CONCORD, N.C. — The president of the North Carolina NAACP is now joining the fight to free a man many believe was wrongfully convicted.
Ronnie Long has been in prison for 44 years for a rape he says he didn’t commit. Because of the coronavirus, he might be waiting even longer to appeal his case.
Criminal justice reform is one of the big policy points for the state’s NAACP – and they say it doesn’t get much worse than Long's case: a man who even after all this time behind bars is still convinced he’ll go free.
Reverend Dr. T. Anthony Spearman says he’s tired of seeing black men locked away for crimes they didn’t commit.
“It’s frustrating," Spearman said. "It seems that the issue keeps cropping up.”
The president of North Carolina's NAACP has helped free two other men – their convictions overturned.
Now he’s turning his sights to Long- the Concord man who was 19 back in 1976 when he was arrested for raping the white widow of a prominent executive in town.
“It’s a black-white thing," Long previously said. "This ain't about right and wrong. This ain't about the law. This is a black-white thing."
WCNC went to prison to interview Long. We were only allowed to record his voice. He maintains his innocence, insisting he was framed -- and there is a mountain of evidence showing he’s telling the truth.
Jamie Lau is the supervising attorney for the Duke Law Wrongful Convictions Clinic, and Long’s current attorney.
"I think Ronnie Long is in prison because the state is unwilling to look backward and to admit the erroneous actions that lead to his conviction,” Lau said.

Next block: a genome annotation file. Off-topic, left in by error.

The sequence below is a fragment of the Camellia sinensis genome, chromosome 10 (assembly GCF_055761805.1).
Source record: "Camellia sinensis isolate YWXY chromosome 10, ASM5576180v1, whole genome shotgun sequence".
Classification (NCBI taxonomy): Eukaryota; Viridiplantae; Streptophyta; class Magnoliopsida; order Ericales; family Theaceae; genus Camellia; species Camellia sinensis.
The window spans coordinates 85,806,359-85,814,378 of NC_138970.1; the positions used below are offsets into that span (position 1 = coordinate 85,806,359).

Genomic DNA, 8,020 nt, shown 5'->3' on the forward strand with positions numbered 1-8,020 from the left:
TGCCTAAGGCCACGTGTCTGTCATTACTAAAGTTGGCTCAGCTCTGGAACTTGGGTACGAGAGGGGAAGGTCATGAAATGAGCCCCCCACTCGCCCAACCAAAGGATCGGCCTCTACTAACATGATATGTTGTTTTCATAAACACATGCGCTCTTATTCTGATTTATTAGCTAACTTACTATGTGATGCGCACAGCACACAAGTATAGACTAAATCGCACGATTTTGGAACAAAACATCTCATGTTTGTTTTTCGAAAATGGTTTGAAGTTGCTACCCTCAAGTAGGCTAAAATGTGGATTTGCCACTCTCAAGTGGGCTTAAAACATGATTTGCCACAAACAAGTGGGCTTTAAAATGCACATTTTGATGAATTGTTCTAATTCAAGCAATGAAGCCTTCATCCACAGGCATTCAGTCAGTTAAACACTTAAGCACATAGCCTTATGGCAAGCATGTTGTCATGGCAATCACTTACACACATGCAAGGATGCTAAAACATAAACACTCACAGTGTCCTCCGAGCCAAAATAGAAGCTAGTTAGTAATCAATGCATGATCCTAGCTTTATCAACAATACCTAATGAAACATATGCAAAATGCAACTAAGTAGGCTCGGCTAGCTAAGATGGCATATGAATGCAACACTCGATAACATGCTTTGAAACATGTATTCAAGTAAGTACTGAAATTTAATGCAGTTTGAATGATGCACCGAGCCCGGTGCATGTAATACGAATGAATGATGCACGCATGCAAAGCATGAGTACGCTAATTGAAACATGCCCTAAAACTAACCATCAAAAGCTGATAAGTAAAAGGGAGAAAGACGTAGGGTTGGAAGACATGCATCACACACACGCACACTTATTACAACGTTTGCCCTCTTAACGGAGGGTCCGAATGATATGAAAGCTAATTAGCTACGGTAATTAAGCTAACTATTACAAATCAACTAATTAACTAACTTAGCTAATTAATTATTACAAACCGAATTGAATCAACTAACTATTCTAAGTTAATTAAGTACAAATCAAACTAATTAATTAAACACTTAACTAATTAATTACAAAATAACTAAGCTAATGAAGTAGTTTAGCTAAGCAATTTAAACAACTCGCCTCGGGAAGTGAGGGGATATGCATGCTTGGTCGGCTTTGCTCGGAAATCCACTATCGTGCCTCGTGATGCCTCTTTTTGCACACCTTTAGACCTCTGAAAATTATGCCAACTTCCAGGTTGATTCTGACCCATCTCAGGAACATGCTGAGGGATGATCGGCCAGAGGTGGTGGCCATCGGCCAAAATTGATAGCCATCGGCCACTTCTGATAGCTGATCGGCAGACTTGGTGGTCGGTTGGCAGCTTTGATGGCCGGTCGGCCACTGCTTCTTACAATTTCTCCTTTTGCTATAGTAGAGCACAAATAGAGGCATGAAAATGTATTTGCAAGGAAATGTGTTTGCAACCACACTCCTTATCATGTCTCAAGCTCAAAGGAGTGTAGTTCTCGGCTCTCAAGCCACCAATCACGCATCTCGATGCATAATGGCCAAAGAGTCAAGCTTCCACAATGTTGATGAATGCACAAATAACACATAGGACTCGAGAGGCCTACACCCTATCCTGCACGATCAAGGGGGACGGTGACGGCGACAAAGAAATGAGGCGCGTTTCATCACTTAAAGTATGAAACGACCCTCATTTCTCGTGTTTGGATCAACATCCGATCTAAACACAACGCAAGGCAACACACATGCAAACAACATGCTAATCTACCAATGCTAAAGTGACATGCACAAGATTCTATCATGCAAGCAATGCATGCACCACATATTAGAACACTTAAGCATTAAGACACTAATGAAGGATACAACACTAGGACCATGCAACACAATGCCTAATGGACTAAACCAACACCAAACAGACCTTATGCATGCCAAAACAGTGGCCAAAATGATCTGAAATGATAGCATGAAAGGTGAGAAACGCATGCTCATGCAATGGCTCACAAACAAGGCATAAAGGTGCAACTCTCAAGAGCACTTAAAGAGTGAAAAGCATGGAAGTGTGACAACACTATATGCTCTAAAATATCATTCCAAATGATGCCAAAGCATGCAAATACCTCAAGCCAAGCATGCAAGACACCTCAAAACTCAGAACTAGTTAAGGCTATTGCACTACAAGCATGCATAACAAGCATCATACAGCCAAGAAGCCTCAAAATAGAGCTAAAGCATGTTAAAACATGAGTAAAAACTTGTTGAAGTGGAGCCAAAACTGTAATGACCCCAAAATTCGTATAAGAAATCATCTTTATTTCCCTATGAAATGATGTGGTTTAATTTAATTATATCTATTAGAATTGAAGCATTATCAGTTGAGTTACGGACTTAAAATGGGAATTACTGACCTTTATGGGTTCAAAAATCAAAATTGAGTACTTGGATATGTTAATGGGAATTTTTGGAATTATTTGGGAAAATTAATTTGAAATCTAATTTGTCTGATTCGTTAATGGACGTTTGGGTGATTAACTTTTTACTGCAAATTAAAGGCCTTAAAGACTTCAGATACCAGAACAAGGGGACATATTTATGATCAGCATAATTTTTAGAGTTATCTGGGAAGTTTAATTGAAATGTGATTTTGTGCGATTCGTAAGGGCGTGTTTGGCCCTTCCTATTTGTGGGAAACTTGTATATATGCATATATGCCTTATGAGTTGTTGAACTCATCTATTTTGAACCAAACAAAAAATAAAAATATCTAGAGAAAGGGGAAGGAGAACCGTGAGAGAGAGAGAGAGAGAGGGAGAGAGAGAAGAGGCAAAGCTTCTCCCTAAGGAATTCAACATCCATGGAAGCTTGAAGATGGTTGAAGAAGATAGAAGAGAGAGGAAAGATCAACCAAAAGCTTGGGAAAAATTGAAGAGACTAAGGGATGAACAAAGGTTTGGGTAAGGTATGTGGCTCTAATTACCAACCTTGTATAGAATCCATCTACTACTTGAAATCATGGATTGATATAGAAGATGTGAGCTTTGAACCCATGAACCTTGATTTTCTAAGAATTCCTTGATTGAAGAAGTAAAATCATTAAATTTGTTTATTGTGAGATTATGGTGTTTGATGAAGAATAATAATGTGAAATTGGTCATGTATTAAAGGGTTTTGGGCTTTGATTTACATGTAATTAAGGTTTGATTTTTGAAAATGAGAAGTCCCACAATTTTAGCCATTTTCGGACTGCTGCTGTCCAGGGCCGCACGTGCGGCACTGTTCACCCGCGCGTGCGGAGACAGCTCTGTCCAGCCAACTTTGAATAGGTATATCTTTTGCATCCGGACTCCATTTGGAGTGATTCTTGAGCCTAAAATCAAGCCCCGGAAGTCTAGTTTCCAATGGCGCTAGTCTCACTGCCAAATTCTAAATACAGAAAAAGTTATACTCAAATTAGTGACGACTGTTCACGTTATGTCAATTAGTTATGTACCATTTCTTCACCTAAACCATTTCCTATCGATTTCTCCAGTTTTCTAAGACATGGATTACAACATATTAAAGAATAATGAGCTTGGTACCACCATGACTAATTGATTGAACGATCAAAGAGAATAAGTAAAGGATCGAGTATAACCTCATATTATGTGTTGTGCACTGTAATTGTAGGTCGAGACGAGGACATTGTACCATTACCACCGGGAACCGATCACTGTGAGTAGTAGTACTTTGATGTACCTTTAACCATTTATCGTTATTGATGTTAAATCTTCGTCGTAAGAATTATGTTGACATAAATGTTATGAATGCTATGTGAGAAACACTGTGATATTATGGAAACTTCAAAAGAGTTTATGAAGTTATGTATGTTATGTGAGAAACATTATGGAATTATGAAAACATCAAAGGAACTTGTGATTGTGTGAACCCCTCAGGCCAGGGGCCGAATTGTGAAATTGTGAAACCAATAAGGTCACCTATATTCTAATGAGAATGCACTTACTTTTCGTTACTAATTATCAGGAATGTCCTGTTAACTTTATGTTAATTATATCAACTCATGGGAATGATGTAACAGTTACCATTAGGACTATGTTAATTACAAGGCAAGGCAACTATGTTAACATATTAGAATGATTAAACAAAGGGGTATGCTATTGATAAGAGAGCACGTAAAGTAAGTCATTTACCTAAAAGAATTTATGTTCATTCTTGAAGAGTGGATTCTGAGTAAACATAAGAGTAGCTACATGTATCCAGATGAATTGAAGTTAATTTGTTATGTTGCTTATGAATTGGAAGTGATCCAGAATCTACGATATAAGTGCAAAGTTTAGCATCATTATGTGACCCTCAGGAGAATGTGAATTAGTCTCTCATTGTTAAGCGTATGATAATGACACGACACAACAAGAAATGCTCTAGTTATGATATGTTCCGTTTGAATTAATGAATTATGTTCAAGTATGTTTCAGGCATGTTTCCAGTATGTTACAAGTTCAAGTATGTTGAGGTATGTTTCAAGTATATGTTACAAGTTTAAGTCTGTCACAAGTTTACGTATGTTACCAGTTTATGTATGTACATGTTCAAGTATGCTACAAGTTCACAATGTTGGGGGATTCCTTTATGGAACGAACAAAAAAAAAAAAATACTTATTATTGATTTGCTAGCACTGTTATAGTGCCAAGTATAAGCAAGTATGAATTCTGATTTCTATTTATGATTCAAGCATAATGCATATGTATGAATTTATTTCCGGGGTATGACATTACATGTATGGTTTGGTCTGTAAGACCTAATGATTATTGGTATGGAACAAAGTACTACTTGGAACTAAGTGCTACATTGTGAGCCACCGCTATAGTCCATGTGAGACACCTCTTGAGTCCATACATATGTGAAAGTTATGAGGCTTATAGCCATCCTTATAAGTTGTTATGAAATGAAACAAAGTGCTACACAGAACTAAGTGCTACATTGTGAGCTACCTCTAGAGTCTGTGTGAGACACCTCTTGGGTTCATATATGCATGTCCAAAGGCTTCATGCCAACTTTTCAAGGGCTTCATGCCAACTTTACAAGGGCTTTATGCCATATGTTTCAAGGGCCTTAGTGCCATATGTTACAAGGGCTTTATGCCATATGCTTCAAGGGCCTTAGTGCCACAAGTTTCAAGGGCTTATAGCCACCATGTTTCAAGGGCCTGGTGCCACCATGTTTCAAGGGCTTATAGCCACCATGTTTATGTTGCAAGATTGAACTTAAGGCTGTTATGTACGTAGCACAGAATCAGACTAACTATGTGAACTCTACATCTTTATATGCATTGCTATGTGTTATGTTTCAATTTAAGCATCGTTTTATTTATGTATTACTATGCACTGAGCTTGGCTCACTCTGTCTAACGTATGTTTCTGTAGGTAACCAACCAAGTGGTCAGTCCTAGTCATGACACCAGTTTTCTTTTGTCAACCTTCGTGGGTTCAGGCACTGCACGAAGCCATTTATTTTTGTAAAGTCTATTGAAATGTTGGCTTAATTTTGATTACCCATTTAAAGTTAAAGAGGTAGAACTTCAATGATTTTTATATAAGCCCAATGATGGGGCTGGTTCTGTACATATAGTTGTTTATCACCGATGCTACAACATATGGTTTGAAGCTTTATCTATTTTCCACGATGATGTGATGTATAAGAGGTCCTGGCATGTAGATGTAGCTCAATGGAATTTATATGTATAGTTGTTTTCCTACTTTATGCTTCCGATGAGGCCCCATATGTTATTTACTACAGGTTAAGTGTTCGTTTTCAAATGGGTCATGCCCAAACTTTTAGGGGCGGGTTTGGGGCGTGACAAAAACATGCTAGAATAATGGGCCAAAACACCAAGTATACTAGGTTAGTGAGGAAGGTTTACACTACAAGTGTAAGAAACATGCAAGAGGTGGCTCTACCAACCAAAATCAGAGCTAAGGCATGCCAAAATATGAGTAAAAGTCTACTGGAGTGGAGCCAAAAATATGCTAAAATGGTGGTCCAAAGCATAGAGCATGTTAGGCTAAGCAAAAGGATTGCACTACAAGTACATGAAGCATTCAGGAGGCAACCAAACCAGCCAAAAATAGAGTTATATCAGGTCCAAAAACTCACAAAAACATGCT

“I guess there’s a kind of godlikeness they take upon themselves," Spearman said. "They can’t go back on something that was wrong and they know is wrong.”
It’s taken decades but Long’s appeals process has helped uncover the fact that law enforcement hid key evidence in the case – including fingerprints, hair and fibers that exclude Long as a suspect, the rape kit vanished after investigators decided it wasn’t worth testing.
Law enforcement even helped handpick the jury.
“That is just a set-up," Spearman said. "It just doesn’t hold a whole lot of water."
The state's NAACP President says he wants to talk to Long, face to face, before mounting a full-scale fight to free him.
"I got hope every day," Long previously said. "That's what keeps me surviving."
COVID-19 has brought the justice system to a screeching halt, though.
Lau said he has no idea when he'll be able to go before the judges.
"The prison system is not designed for social distancing," Lau said.
Lau is asking for NC Governor Roy Cooper to release Long now, saying he has the power to impose whatever conditions are reasonably necessary. WCNC has reached out to the governor's office for comment but has not yet heard back.
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